When you select the Fight option, while you’re being matched with a random opponent, the waiting screen has a different quote from a famous author like Sun Tzu, Emily Dickinson, Ernest Hemingway, Mark Twain (“A person who won’t read has no advantage over one who can’t”), Oscar Wilde (“A man who does not think for himself does not think at all”), as well as the writers featured in the game. Just a little literary something for you while you wait, I guess.
I was disappointed when I first started the game. I’m not sure what I was expecting, but it wasn’t this, and it didn’t live up to my phantom expectations. For one, I didn’t expect it to be quite so “all ages,” which I found to be kind of boring. In that respect, I guess I thought I was in for “Mortal Kombat: Famous Authors,” or “Typing of the Dead: Mobile Version.” This game would probably be better for younger players and those not as versed in spelling speedily like you have to in games like Scramble With Friends. It’s a much slower pace as the monsters amble out in the beginning and you have a few seconds to choose and hold onto your word before flinging it at them (if you let it go before something comes on screen, in effect, it’s wasted as a weapon but is still counted so that you can’t use that word again). This slower pace can be kind of boring at first, but as the levels go on, the ghouls suddenly become overwhelming and you can’t make as many new words from your board. You have the same board throughout all the levels, so as the numbers of ghouls increase, your arsenal of words remains cumulatively depleted. It takes some practice to use all your special powers to assist you. One of the most challenging aspects of the game is that your eyes are constantly all over the screen, from the board, to the top and then the side bar where your powers are. This may be second-nature for some gamers, but if you’re expecting “just a word game,” it’s going to be difficult to adjust to. Those of you looking for a combination of word game and “action,” this might totally be what you want… it’s just not what I wanted. It’s a sloppy attempt at merging both these game concepts.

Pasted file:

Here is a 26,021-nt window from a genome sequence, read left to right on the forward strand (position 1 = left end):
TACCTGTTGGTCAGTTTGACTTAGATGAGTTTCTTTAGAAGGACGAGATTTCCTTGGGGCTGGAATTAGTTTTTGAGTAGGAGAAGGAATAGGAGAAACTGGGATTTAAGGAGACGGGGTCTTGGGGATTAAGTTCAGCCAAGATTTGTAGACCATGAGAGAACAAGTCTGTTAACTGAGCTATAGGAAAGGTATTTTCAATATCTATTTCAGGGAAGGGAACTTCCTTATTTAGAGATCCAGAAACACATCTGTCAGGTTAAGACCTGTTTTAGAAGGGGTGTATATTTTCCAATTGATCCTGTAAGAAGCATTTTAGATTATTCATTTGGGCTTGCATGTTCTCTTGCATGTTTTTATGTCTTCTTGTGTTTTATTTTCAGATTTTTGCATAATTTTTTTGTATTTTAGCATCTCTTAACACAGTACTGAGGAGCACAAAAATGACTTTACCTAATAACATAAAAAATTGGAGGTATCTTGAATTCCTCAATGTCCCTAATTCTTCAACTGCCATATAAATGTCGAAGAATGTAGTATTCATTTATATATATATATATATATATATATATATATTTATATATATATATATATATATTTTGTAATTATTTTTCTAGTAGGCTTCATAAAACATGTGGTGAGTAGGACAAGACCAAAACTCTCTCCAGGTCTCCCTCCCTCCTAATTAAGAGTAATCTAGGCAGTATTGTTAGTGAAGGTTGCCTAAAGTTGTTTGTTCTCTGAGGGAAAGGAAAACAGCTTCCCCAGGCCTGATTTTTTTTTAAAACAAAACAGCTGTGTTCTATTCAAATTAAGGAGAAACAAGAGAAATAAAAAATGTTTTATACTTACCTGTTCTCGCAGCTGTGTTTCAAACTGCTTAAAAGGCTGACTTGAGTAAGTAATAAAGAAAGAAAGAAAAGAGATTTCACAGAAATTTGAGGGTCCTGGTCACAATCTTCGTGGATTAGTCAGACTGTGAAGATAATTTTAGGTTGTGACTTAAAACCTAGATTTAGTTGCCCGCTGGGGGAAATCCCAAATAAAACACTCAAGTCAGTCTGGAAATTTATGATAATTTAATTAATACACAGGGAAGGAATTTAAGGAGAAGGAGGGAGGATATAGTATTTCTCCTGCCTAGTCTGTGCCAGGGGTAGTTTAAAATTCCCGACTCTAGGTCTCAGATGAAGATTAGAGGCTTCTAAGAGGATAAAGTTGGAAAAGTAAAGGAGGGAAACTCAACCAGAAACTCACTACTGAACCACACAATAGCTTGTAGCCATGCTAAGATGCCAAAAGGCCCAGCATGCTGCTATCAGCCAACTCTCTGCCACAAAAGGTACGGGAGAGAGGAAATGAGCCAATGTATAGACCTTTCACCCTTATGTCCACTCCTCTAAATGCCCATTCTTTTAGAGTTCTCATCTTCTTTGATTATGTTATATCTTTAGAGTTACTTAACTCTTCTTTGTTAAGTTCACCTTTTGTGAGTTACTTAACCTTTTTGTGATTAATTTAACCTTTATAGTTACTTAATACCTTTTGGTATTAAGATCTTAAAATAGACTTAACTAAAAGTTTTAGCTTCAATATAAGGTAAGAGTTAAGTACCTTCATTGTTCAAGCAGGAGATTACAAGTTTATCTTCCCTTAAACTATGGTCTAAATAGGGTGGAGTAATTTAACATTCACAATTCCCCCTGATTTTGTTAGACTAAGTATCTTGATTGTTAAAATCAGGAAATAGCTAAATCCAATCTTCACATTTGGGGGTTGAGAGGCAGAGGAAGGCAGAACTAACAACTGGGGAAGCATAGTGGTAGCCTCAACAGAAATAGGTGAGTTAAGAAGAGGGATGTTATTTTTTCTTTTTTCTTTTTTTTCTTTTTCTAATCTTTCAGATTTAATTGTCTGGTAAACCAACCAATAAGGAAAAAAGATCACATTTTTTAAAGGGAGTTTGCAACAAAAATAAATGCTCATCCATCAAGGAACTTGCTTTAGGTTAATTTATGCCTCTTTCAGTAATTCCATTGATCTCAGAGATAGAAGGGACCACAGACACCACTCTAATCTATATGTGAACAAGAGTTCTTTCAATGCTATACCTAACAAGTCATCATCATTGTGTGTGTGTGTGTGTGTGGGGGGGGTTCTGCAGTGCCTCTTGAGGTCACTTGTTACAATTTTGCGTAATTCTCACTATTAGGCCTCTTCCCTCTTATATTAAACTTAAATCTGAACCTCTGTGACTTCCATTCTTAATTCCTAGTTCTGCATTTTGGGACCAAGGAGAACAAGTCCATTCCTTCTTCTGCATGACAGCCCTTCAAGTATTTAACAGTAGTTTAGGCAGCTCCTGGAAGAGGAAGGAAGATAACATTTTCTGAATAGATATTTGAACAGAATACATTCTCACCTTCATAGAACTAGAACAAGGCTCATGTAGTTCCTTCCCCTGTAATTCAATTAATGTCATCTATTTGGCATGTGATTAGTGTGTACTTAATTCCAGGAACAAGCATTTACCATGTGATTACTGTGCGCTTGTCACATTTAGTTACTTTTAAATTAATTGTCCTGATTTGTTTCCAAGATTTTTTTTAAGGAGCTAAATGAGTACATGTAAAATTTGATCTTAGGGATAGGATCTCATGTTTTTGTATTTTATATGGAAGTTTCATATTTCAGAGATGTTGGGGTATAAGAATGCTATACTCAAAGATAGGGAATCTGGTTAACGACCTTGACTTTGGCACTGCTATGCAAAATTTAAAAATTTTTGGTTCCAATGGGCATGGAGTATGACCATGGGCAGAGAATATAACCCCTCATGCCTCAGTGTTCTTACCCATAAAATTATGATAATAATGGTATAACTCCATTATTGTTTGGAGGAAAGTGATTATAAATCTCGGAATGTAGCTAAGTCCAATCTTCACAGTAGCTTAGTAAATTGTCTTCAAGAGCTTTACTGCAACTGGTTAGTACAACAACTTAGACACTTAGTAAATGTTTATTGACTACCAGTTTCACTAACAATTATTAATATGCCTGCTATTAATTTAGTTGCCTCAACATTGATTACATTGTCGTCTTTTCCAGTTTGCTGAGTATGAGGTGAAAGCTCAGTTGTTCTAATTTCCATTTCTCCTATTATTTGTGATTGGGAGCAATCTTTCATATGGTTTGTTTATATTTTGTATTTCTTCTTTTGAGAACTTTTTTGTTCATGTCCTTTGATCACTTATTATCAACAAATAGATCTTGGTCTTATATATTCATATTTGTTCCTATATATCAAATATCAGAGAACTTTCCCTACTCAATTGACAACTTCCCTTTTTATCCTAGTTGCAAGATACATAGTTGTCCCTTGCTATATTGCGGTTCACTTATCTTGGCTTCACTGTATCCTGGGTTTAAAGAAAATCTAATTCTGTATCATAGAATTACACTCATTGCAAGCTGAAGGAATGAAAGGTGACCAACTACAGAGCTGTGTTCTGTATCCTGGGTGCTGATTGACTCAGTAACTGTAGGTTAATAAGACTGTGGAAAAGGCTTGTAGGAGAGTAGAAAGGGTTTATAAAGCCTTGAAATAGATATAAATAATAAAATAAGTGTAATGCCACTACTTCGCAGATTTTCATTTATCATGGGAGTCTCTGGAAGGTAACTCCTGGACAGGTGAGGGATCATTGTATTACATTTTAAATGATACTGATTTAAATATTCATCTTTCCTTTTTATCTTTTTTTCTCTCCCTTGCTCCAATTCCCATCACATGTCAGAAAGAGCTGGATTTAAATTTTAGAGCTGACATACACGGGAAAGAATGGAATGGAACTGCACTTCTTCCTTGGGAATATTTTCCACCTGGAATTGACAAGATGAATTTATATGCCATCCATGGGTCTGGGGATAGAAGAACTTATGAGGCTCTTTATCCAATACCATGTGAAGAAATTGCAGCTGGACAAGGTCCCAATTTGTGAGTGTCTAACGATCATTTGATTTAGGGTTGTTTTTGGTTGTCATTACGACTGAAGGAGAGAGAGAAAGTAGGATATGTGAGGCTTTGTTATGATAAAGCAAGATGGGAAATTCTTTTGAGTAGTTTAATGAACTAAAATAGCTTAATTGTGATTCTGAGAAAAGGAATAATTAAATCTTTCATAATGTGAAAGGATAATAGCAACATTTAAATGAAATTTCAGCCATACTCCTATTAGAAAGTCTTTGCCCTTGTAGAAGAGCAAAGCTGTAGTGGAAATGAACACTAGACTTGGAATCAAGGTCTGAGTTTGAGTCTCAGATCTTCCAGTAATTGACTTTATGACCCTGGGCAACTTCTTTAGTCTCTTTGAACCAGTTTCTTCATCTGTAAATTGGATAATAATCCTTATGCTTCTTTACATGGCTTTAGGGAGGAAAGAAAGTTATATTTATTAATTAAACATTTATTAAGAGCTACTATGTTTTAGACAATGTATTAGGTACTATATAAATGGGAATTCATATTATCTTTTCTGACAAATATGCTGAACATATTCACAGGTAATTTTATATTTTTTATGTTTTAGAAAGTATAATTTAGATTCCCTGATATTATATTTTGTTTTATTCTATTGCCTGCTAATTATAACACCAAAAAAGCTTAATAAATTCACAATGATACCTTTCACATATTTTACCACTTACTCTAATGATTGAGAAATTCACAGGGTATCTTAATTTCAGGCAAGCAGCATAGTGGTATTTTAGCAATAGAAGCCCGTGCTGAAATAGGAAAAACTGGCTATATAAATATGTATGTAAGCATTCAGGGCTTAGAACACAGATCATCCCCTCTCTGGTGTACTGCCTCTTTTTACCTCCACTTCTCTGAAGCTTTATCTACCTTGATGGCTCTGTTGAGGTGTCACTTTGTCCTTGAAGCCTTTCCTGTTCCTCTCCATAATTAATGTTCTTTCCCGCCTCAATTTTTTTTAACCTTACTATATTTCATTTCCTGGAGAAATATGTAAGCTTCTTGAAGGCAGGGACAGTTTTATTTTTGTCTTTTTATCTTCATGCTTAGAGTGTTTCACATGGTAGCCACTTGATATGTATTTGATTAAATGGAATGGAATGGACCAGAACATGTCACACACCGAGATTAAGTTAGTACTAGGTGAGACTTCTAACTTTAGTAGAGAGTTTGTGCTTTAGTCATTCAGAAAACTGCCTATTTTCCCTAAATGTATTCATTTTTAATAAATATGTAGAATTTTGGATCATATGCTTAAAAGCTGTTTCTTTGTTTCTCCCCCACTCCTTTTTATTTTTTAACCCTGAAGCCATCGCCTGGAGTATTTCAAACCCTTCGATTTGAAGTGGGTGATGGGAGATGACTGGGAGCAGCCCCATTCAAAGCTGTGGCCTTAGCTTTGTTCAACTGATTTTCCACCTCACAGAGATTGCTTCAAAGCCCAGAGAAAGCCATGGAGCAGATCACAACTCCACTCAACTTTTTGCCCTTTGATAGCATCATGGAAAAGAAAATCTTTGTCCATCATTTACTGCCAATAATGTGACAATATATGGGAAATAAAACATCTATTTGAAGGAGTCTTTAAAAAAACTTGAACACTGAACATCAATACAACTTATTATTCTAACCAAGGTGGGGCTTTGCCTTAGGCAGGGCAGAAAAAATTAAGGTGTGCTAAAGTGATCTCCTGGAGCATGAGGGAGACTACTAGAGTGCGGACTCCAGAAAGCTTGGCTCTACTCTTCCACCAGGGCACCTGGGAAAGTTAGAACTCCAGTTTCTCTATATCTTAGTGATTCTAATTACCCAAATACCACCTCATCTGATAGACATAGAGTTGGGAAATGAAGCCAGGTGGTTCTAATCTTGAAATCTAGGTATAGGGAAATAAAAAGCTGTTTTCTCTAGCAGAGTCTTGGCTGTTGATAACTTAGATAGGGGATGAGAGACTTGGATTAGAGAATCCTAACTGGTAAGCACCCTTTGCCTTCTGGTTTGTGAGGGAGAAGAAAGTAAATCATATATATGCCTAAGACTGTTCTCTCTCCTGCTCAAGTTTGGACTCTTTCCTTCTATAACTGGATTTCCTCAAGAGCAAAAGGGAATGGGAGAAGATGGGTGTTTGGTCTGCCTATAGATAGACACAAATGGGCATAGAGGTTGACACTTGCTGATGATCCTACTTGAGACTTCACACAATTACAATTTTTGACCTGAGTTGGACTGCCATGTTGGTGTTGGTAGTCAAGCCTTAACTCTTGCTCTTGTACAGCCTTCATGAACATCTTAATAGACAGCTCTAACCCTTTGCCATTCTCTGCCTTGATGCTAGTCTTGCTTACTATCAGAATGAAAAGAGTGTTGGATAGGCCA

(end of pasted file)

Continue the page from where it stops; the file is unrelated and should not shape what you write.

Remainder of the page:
Another thing I should mention is that the letter tiles are rather small, owing to the busyness of the screen that makes your board have to be scaled down slightly. Not to keep comparing it to Scramble With Friends (but hey, you’ve probably played it so it’s a great frame of reference), but they are definitely smaller than those tiles. It’s alright for my delicate lady fingers, although just barely, and not so much now that my nails grew out a little (which means the tip of my finger can’t touch the screen, only the pad part which means I often hit the wrong letters). But it’s almost unplayable for my husband, whose normal-sized fingertips end up hitting the wrong tiles, making it harder to create words in an efficient manner. Perhaps on an iPad or iPad Mini they would be easier to touch, but on the iPod Touch (4th gen), it’s an issue.
My verdict is that this would be a decent pick for kids and young’uns, and stoners of all ages, and those with bony fingers and no nails. My personal recommendation is to go out and find Typing of the Dead and play that to your heart’s content, as long as it’s not a mobile game you’re looking for. If you are… well, I don’t know. Take a gamble? Certainly try it if you think you might enjoy it, even after reading this, but keep in mind, this will not be for everyone. At the very low price of $0.99, I feel like I wasted money, and now that I’m finally done reviewing it, I’m going to delete it from my device and never look back. Sorry, GameFly, game over.
Review Disclosure: A retail copy of Writer Rumble was purchased by Warp Zoned for the purposes of this review.